Sudden decline of old growth trees this summer

Asked September 26, 2019, 3:31 PM EDT

I have been noticing around town a sudden loss of old growth trees. Several on my block have died suddenly/had their leaves turn brown (within a two months), and I am wondering what can be done to save our remaining old growth trees. I know two culprits that have been named are the ambrosia beetle and inonotus dryadeus (weeping conk). My father has one very old oak that, over the course of the summer, has had all its leaves turn brown. This tree was checked in the spring by an arborist and given a clean bill of health and there are no signs of the weeping conk or ambrosia beetle; the cause of its sudden decline is completely unknown. Are you doing any research on this topic at this time? I am interested in looking for ways to save the great old trees, since they do so much for our neighborhood by means of providing beauty and habitat for local wildlife. Please let me know if you have any resources that could be devoted to investigating and solving this problem/ have ideas on how to proceed. Many Thanks, Julia

Prince George's County Maryland disease issues abiotic issues trees pest insects and mites

1 Response

Hi - Many trees and other plants are showing symptoms of stress now that we are in a period of drought (following a year or extraordinary rain in 2018). We have had many reports of problems with oaks, in particular, this season. Oak trees are in decline all over our region, unfortunately — both red and white oaks. There is no single cause. To occur over many oak species and a wide area points to environmental and cultural causes. Higher summer temperatures are a factor. And yes, a number of people are looking into this issue right now since it is widespread and many trees are affected.

White oaks are intolerant of saturated soil, so last year’s excessive rain is believed to play a role. Red oaks are especially affected by years of drought. Drowning and drought both kill roots. Root stress can lead to early fall coloration, browning, and/or leaf drop and dieback. Trees stressed by unfavorable environmental conditions then become more susceptible to secondary disease issues and pests such as ambrosia beetles and borers. If ambrosia beetles are present, you will see a sawdust-like material (called frass) around the base of the tree or tubes of frass pushed out from the trunk.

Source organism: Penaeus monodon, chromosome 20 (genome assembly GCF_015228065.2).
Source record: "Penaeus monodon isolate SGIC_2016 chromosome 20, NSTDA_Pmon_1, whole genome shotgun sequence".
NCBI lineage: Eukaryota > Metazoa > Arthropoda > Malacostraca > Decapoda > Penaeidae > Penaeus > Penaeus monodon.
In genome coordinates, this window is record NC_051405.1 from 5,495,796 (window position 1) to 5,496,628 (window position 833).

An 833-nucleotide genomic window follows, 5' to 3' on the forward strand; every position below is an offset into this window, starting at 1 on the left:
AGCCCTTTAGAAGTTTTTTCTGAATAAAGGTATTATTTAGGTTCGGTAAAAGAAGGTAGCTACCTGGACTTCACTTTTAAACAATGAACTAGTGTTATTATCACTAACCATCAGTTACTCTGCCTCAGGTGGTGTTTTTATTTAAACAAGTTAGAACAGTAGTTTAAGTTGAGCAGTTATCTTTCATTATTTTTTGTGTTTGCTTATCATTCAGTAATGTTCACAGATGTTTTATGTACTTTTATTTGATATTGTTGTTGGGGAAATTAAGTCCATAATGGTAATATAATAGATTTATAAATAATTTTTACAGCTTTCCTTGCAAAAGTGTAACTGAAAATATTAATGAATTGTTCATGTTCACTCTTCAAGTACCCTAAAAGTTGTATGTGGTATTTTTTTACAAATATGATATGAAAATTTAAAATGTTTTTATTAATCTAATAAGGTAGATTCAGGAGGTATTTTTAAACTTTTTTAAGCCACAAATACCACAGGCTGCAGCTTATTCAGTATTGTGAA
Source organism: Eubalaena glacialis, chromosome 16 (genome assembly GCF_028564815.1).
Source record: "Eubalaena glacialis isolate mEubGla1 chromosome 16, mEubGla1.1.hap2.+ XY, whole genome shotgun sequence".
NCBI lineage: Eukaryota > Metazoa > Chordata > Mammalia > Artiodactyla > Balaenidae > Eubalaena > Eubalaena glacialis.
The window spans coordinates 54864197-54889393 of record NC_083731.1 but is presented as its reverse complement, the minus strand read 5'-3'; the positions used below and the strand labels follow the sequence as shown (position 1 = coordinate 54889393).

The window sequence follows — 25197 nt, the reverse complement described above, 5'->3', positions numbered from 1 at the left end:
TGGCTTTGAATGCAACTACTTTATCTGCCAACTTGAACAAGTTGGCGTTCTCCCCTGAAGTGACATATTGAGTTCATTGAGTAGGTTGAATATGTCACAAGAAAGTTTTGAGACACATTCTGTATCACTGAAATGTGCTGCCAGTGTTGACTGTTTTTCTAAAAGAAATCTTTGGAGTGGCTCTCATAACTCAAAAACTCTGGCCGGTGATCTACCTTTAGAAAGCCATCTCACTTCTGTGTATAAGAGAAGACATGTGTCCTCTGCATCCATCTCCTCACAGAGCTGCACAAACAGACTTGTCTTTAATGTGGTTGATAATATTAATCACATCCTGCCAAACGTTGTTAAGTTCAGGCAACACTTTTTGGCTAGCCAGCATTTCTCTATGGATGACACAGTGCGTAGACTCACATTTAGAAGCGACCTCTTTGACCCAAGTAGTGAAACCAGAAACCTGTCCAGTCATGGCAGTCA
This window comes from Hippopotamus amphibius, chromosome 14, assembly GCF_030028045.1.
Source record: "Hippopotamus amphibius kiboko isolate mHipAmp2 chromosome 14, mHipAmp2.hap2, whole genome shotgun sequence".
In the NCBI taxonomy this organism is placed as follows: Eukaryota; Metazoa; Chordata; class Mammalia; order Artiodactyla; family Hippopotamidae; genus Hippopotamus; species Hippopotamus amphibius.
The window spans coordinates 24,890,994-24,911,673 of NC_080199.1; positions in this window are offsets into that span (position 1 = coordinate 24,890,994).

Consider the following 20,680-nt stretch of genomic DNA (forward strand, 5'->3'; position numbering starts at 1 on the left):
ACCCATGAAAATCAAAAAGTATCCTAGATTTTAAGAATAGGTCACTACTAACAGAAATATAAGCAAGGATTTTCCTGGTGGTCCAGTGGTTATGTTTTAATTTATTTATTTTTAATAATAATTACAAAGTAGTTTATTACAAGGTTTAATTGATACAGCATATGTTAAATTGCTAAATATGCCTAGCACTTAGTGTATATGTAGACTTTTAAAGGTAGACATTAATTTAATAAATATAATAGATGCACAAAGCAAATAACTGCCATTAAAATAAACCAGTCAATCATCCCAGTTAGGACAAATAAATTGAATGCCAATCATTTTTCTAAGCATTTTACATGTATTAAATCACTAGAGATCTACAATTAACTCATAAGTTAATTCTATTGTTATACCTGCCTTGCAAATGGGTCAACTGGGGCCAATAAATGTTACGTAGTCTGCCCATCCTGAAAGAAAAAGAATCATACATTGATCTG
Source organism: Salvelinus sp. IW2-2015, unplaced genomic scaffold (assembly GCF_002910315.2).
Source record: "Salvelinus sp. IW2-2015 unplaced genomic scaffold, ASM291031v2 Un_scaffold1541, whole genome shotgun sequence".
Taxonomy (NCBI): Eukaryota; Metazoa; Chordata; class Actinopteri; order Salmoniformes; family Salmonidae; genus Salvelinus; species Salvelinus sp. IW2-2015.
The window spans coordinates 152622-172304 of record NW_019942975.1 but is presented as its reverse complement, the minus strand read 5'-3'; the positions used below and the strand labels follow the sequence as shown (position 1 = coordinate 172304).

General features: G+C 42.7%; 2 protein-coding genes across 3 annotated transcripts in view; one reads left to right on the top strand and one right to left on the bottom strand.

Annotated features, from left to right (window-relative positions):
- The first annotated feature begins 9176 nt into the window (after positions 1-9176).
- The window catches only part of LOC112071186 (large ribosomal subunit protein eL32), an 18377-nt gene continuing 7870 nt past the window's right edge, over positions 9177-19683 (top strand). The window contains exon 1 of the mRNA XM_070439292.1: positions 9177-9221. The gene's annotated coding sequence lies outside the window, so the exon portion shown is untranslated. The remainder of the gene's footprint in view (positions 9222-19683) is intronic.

Some oaks are dying of bacterial leaf scorch, but this is not common on white oaks. Oak wilt is not active in Maryland generally. Here is more about those diseases: https://extension.umd.edu/hgic/why-oak-trees-are-declining

Take a look at this publication about oak decline. https://extension.tennessee.edu/publications/Documents/SP675.pdf

Most declining oaks are 50-70 years old. Bigger trees need more resources than smaller trees and are less resilient. In addition, many trees are surrounded by turf that intercepts rain and nutrients. Whereas a forest tree’s fallen leaves are entirely recycled into nutrients to feed the tree, homeowners rarely leave those leaves on the ground for trees. Lawn mowing itself can compact soil, so rain and oxygen can’t penetrate well.

There isn’t really much you can do to reverse decline in mature trees. A certified arborist can evaluate the tree for pests and diseases and structural integrity. An arborist can also check to see if there are viable buds on the tree. Find an arborist near you by using the International Society of Arboriculture website: treesaregood.org. Since oaks are premier trees, it’s good to replant oaks (and other types of trees). Be sure to protect saplings from deer.

The other thing that is critical right now is to water the trees that you have access to. Refer to our page about drought conditions, https://extension.umd.edu/hgic/topics/drought-conditions
and watering tips, https://extension.umd.edu/sites/extension.umd.edu/files/_docs/programs/hgic/HGIC_Pubs/ornamentals/HG...

Christa